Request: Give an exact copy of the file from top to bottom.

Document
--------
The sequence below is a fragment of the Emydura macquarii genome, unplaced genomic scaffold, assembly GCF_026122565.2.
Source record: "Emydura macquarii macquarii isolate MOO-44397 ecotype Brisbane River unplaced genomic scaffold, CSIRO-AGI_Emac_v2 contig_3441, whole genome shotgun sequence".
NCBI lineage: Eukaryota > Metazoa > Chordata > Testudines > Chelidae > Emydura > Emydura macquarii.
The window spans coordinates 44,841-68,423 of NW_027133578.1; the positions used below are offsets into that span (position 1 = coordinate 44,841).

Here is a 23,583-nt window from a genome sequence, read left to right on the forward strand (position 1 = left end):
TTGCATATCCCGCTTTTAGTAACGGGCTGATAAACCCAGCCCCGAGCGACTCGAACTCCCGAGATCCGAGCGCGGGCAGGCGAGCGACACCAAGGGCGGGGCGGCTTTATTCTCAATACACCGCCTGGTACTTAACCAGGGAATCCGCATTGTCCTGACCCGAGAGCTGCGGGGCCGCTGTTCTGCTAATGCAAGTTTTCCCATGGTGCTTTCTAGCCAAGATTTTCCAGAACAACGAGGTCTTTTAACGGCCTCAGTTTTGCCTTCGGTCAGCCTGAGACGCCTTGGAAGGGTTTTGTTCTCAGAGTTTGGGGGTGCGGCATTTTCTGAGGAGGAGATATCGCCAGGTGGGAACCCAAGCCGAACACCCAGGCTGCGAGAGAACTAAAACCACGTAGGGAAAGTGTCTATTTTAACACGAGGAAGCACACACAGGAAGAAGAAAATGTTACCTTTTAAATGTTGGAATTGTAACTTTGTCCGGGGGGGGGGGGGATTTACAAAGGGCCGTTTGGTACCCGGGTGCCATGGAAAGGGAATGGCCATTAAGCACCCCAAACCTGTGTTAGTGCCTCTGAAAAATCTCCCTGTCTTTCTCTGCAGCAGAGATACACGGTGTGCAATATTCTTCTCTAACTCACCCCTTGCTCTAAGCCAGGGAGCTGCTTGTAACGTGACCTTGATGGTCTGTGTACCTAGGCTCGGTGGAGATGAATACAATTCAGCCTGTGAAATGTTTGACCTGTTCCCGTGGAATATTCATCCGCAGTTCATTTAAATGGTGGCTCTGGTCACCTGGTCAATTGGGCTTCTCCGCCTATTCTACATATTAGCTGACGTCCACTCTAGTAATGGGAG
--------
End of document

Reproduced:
The sequence below is a fragment of the Emydura macquarii genome, unplaced genomic scaffold, assembly GCF_026122565.2.
Source record: "Emydura macquarii macquarii isolate MOO-44397 ecotype Brisbane River unplaced genomic scaffold, CSIRO-AGI_Emac_v2 contig_3441, whole genome shotgun sequence".
NCBI lineage: Eukaryota > Metazoa > Chordata > Testudines > Chelidae > Emydura > Emydura macquarii.
The window spans coordinates 44,841-68,423 of NW_027133578.1; the positions used below are offsets into that span (position 1 = coordinate 44,841).

Here is a 23,583-nt window from a genome sequence, read left to right on the forward strand (position 1 = left end):
TTGCATATCCCGCTTTTAGTAACGGGCTGATAAACCCAGCCCCGAGCGACTCGAACTCCCGAGATCCGAGCGCGGGCAGGCGAGCGACACCAAGGGCGGGGCGGCTTTATTCTCAATACACCGCCTGGTACTTAACCAGGGAATCCGCATTGTCCTGACCCGAGAGCTGCGGGGCCGCTGTTCTGCTAATGCAAGTTTTCCCATGGTGCTTTCTAGCCAAGATTTTCCAGAACAACGAGGTCTTTTAACGGCCTCAGTTTTGCCTTCGGTCAGCCTGAGACGCCTTGGAAGGGTTTTGTTCTCAGAGTTTGGGGGTGCGGCATTTTCTGAGGAGGAGATATCGCCAGGTGGGAACCCAAGCCGAACACCCAGGCTGCGAGAGAACTAAAACCACGTAGGGAAAGTGTCTATTTTAACACGAGGAAGCACACACAGGAAGAAGAAAATGTTACCTTTTAAATGTTGGAATTGTAACTTTGTCCGGGGGGGGGGGGGATTTACAAAGGGCCGTTTGGTACCCGGGTGCCATGGAAAGGGAATGGCCATTAAGCACCCCAAACCTGTGTTAGTGCCTCTGAAAAATCTCCCTGTCTTTCTCTGCAGCAGAGATACACGGTGTGCAATATTCTTCTCTAACTCACCCCTTGCTCTAAGCCAGGGAGCTGCTTGTAACGTGACCTTGATGGTCTGTGTACCTAGGCTCGGTGGAGATGAATACAATTCAGCCTGTGAAATGTTTGACCTGTTCCCGTGGAATATTCATCCGCAGTTCATTTAAATGGTGGCTCTGGTCACCTGGTCAATTGGGCTTCTCCGCCTATTCTACATATTAGCTGACGTCCACTCTAGTAATGGGAG